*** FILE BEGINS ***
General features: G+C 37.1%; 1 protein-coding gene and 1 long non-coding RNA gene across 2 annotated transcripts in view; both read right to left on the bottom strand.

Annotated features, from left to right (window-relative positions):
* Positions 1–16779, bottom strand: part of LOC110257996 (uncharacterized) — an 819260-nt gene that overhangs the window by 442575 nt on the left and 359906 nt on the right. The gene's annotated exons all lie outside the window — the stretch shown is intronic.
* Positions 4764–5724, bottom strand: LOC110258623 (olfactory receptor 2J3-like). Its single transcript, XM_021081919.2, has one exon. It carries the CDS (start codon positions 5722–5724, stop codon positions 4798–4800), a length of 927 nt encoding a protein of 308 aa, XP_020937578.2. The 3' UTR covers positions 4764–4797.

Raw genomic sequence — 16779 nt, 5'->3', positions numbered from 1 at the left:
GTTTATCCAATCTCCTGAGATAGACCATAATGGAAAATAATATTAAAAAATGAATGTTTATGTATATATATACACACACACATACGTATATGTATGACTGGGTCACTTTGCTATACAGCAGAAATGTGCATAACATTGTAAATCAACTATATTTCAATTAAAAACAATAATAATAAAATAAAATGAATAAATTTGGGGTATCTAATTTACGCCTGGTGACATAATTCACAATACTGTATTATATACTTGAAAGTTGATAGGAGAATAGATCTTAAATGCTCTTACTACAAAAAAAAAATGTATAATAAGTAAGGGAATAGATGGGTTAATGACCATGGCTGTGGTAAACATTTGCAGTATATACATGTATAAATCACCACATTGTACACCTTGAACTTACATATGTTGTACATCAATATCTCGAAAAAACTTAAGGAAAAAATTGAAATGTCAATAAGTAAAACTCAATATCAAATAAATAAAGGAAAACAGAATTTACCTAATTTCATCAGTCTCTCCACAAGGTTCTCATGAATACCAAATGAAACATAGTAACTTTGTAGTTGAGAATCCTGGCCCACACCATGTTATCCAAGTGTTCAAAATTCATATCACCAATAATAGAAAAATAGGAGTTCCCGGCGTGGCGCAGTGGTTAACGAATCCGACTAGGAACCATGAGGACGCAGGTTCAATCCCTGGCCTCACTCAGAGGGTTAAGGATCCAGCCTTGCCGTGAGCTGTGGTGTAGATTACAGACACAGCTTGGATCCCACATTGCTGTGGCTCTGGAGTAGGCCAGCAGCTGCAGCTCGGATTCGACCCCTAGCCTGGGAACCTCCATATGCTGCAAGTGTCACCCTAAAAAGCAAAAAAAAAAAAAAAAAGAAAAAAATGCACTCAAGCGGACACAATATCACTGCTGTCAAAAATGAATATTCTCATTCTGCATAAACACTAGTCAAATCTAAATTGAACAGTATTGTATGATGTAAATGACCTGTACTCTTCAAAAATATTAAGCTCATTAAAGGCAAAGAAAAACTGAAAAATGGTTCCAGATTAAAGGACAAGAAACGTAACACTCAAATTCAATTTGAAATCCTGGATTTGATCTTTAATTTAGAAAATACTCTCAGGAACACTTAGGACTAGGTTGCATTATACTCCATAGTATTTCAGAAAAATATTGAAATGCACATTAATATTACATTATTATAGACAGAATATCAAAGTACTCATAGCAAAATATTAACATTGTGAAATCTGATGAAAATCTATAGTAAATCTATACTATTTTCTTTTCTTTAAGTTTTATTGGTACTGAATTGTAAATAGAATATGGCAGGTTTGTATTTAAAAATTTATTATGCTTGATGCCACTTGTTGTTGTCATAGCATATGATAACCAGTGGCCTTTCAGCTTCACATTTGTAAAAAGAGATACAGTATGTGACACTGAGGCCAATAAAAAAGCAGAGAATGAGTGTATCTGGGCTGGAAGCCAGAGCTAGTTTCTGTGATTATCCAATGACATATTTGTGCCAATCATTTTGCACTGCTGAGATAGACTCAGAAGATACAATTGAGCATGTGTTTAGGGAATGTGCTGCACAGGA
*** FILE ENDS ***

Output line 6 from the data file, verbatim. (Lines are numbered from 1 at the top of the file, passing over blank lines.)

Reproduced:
GTTTATCCAATCTCCTGAGATAGACCATAATGGAAAATAATATTAAAAAATGAATGTTTATGTATATATATACACACACACATACGTATATGTATGACTGGGTCACTTTGCTATACAGCAGAAATGTGCATAACATTGTAAATCAACTATATTTCAATTAAAAACAATAATAATAAAATAAAATGAATAAATTTGGGGTATCTAATTTACGCCTGGTGACATAATTCACAATACTGTATTATATACTTGAAAGTTGATAGGAGAATAGATCTTAAATGCTCTTACTACAAAAAAAAAATGTATAATAAGTAAGGGAATAGATGGGTTAATGACCATGGCTGTGGTAAACATTTGCAGTATATACATGTATAAATCACCACATTGTACACCTTGAACTTACATATGTTGTACATCAATATCTCGAAAAAACTTAAGGAAAAAATTGAAATGTCAATAAGTAAAACTCAATATCAAATAAATAAAGGAAAACAGAATTTACCTAATTTCATCAGTCTCTCCACAAGGTTCTCATGAATACCAAATGAAACATAGTAACTTTGTAGTTGAGAATCCTGGCCCACACCATGTTATCCAAGTGTTCAAAATTCATATCACCAATAATAGAAAAATAGGAGTTCCCGGCGTGGCGCAGTGGTTAACGAATCCGACTAGGAACCATGAGGACGCAGGTTCAATCCCTGGCCTCACTCAGAGGGTTAAGGATCCAGCCTTGCCGTGAGCTGTGGTGTAGATTACAGACACAGCTTGGATCCCACATTGCTGTGGCTCTGGAGTAGGCCAGCAGCTGCAGCTCGGATTCGACCCCTAGCCTGGGAACCTCCATATGCTGCAAGTGTCACCCTAAAAAGCAAAAAAAAAAAAAAAAAGAAAAAAATGCACTCAAGCGGACACAATATCACTGCTGTCAAAAATGAATATTCTCATTCTGCATAAACACTAGTCAAATCTAAATTGAACAGTATTGTATGATGTAAATGACCTGTACTCTTCAAAAATATTAAGCTCATTAAAGGCAAAGAAAAACTGAAAAATGGTTCCAGATTAAAGGACAAGAAACGTAACACTCAAATTCAATTTGAAATCCTGGATTTGATCTTTAATTTAGAAAATACTCTCAGGAACACTTAGGACTAGGTTGCATTATACTCCATAGTATTTCAGAAAAATATTGAAATGCACATTAATATTACATTATTATAGACAGAATATCAAAGTACTCATAGCAAAATATTAACATTGTGAAATCTGATGAAAATCTATAGTAAATCTATACTATTTTCTTTTCTTTAAGTTTTATTGGTACTGAATTGTAAATAGAATATGGCAGGTTTGTATTTAAAAATTTATTATGCTTGATGCCACTTGTTGTTGTCATAGCATATGATAACCAGTGGCCTTTCAGCTTCACATTTGTAAAAAGAGATACAGTATGTGACACTGAGGCCAATAAAAAAGCAGAGAATGAGTGTATCTGGGCTGGAAGCCAGAGCTAGTTTCTGTGATTATCCAATGACATATTTGTGCCAATCATTTTGCACTGCTGAGATAGACTCAGAAGATACAATTGAGCATGTGTTTAGGGAATGTGCTGCACAGGA